sound + light = creation

A new work is in progress. I’m painting a newborn, more specific, a preterm baby.


Organizing this study, I began with one focus, shifted to another, and then still another.
 Finally, I  started painting at what was supposed to be the bottom of the composition, only to eventually make it the top.

When this idea presented itself in October, I’d been spending so much of my time in my head (Pun intended, I was trying to lay out neuron structure). When I got done, I was so ready for some grounding. In this way, I guess it’s natural to land in conception (it couldn’t be that complicated, I thought. Ha!).

At some point, I wondered if I could imply those that had come before. It felt natural to want to indicate those that protect and guide. I wanted ancestral presence. #biological #intellectual #emotional

I contacted Gila, a friend who is a Yoga and massage therapist, as well as a doula. We have a fun conversation. I returned to the studio and worked an ovum onto the bottom of my canvas. #grounding

This human reproductive cell ↓ is one of the largest single cells in the body. It’s much bigger than the sperm (about 10,000x larger). And it holds loads of mitochondria.


Gila commented on the ovum … a sound/vibration she sings a song to the sperm, which is the carrier of light : sound + light = creation 👼 that’s how the universe started and we are the same ☯️🌟🙏

Sperm…carrier of light.

Meanwhile, I’m reading sperm cells are haploid (single set of unpaired chromosomes). This ↑ haploid will connect to the egg, also a haploid. (Sperm’s midsection holds lots of mitochondria too!) In humans, only their egg and sperm cells are haploid. Together, egg and sperm will form a diploid. #Sound+Light=Creation

Things get more interesting as I learn about cortical reaction, a process preventing any other sperm (other than the1) from fusing with the 1 egg. #GotAllMystical #TheCreativeProcess

1 Sperm (of about 250-280 million) meets 1 (largest cell in the human body, released once a month during ovulation) egg.

I connected with my friend Dominique who is a cancer biologist. She clarified: Sperm and ova are haploid, germinal cells. They undergo a special cell division called meiosis, that renders them haploid. As soon as fertilization takes place that egg and all the subsequent cells are diploid, as you point out in humans that means 46 chromosomes.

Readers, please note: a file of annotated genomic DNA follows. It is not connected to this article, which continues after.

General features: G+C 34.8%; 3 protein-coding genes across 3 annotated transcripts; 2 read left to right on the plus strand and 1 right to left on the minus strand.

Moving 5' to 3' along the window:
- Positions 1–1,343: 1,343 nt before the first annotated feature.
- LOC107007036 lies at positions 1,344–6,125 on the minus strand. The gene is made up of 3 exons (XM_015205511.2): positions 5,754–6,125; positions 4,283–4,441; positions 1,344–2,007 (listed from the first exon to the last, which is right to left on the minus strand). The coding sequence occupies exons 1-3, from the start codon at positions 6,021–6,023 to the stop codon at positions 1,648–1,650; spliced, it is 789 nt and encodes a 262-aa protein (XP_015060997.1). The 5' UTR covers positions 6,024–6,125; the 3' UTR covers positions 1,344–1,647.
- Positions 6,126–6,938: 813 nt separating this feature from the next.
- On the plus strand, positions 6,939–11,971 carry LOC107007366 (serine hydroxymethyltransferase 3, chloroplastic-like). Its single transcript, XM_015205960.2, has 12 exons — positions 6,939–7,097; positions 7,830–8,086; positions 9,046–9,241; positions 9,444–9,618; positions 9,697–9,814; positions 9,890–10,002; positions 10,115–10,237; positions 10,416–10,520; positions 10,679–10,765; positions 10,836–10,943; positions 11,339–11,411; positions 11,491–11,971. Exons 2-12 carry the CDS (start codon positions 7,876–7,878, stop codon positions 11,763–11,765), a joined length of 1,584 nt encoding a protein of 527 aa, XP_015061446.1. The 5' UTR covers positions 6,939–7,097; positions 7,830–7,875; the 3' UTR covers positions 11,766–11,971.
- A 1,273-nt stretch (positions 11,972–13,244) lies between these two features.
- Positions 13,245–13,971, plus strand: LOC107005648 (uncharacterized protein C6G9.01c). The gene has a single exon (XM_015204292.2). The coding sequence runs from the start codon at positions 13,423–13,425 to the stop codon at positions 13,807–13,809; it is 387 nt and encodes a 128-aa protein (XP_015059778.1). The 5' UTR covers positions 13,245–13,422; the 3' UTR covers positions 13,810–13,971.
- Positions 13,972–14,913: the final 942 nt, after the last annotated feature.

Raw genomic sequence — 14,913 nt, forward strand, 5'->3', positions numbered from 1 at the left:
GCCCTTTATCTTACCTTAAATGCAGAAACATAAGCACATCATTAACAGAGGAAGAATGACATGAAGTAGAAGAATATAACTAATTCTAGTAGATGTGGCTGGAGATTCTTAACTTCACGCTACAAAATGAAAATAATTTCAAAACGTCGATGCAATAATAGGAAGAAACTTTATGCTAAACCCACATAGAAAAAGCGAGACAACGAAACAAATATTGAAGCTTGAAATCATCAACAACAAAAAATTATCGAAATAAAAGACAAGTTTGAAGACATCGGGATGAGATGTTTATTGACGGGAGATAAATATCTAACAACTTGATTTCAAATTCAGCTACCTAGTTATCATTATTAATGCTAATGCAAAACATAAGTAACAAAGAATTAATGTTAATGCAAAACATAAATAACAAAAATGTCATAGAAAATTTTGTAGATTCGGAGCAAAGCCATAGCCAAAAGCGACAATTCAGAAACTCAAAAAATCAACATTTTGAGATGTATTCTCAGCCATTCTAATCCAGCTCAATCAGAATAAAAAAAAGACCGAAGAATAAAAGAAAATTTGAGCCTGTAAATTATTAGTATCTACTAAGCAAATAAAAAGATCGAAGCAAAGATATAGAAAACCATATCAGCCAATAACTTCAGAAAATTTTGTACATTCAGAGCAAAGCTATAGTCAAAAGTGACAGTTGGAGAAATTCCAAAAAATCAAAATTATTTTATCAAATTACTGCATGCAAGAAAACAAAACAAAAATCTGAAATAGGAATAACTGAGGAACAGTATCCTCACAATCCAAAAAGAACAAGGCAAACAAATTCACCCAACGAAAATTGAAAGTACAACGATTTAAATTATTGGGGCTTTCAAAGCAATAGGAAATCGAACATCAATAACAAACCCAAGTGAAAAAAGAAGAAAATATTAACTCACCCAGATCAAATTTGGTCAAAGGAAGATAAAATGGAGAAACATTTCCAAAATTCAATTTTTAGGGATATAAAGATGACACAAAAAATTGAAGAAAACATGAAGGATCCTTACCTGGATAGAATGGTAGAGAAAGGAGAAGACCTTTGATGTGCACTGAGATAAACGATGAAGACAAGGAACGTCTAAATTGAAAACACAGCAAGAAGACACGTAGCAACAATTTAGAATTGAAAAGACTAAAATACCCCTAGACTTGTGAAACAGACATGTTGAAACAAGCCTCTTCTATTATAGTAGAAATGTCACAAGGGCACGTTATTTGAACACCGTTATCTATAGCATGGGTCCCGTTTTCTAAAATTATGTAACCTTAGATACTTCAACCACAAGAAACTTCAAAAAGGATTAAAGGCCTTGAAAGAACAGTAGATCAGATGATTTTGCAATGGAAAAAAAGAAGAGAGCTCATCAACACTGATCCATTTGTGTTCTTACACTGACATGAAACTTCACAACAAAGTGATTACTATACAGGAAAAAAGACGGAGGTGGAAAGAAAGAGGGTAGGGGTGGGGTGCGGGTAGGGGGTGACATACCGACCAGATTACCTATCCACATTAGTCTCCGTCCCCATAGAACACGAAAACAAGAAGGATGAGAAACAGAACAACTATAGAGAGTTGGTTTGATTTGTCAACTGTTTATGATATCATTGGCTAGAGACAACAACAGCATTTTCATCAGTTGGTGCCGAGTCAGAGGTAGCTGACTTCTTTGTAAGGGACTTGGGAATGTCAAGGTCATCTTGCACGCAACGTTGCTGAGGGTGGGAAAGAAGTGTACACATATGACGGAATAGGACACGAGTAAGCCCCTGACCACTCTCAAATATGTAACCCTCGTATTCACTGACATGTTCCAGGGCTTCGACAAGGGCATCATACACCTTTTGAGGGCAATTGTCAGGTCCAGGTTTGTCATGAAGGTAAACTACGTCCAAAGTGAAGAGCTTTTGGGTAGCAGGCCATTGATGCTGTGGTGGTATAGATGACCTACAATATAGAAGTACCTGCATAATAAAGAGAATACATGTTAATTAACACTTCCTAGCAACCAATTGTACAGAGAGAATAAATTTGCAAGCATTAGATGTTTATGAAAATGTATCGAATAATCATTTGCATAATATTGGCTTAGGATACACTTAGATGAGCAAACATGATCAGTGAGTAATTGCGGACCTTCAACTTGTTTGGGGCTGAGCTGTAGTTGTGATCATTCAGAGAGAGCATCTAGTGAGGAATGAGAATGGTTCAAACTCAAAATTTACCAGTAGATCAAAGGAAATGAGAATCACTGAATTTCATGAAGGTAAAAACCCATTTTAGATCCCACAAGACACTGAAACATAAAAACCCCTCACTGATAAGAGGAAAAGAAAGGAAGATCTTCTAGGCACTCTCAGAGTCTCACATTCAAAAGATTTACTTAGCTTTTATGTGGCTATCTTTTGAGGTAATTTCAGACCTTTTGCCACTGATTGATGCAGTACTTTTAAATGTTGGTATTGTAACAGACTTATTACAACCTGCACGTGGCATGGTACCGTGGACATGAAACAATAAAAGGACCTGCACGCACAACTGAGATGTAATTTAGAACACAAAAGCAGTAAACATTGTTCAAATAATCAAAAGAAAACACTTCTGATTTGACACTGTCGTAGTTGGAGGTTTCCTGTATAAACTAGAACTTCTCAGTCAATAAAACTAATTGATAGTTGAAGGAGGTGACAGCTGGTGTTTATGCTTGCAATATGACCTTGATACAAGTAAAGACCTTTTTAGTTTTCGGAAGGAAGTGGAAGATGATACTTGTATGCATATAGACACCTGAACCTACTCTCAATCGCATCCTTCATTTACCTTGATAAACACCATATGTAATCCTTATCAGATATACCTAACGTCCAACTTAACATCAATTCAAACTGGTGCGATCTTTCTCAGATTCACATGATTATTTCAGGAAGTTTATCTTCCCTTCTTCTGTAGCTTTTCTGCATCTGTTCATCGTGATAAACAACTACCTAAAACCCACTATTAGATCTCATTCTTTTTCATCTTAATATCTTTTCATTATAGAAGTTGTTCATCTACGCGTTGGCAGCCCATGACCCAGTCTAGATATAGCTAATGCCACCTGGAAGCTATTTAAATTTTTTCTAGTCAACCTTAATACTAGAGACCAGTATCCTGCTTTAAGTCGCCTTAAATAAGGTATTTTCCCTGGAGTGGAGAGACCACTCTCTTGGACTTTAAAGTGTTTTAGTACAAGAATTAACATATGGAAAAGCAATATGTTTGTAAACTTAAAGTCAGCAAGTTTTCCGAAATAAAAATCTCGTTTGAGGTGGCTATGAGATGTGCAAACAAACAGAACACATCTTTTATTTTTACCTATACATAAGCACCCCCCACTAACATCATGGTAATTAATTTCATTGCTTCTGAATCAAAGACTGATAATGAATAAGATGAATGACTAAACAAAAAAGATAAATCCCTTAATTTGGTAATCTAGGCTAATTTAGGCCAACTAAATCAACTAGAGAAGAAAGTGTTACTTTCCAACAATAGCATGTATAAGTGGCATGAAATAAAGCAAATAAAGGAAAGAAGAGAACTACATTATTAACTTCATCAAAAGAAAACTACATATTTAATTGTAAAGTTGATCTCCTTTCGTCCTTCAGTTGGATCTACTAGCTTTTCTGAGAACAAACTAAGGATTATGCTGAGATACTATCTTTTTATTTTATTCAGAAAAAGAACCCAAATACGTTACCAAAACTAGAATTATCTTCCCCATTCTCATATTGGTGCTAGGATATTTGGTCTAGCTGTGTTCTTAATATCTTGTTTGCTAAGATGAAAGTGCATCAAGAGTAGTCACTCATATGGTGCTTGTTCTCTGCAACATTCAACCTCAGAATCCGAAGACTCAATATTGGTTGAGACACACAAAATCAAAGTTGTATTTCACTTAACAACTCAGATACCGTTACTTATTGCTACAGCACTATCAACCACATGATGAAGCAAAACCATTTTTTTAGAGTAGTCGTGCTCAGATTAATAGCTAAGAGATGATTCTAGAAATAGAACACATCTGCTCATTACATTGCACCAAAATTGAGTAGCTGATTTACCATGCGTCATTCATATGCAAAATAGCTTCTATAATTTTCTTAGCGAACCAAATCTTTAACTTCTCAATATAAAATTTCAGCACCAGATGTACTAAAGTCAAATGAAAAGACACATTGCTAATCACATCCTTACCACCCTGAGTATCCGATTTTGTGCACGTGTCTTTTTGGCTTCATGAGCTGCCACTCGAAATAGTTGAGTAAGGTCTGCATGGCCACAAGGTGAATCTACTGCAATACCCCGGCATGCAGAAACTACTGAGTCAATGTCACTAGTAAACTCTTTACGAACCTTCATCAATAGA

It’s complicated. I wanted to redirect. 

Meiosis is very important, Dominque continued, because the 4 daughter cells each have independently assorted chromosomes. Like shuffling a deck of cards. One way to ensure a random assortment of genes, the other way is recombination which also takes place during meiosis!!! 

Above the ovum and sperm cells is where I layout meiosis.
Including the 4 daughter cells!

O.k. I’m in here! What about mitosis, Dominque?

Mitosis happens when any plant or animal cell divides. It has a series of steps in which chromosomes are copied and condense as they become tightly coiled. This allows them to them to pair up and align in the center of the cell. Then there are little organelles called the centrioles, these move to opposite sides of the cell and produce the spindle. Think of them as making thin filaments like spider webs that attach to the center of the chromosomes, called centromeres. And now comes the magic trick: half of the copied chromosomes are pulled towards each centriole, exactly half. Then the cell divides and each daughter cell has a full genetic instructions for its function!!!

I like magic!


Well…ok. I’m rolling now…

And without anymore delay, I’d like you to meet Vañya Victoria Jacquez.

I’m here! I’m here!

Vanya made her appearance at 32 weeks. Jeorgina (mom, who happens to be a Pediatric ICU nurse) had a C-section and tells me Vanya came out screaming! Which I gathered was a good thing.

Vanya is Victor’s (my nephew) and Jeorgina’s daughter. Tomorrow she will celebrate 3 months!
Congratulations Jeorgina and Victor. Clearly, your little girl was eager and ready. #soonerratherthanlater

Let’s see where this composition takes me next…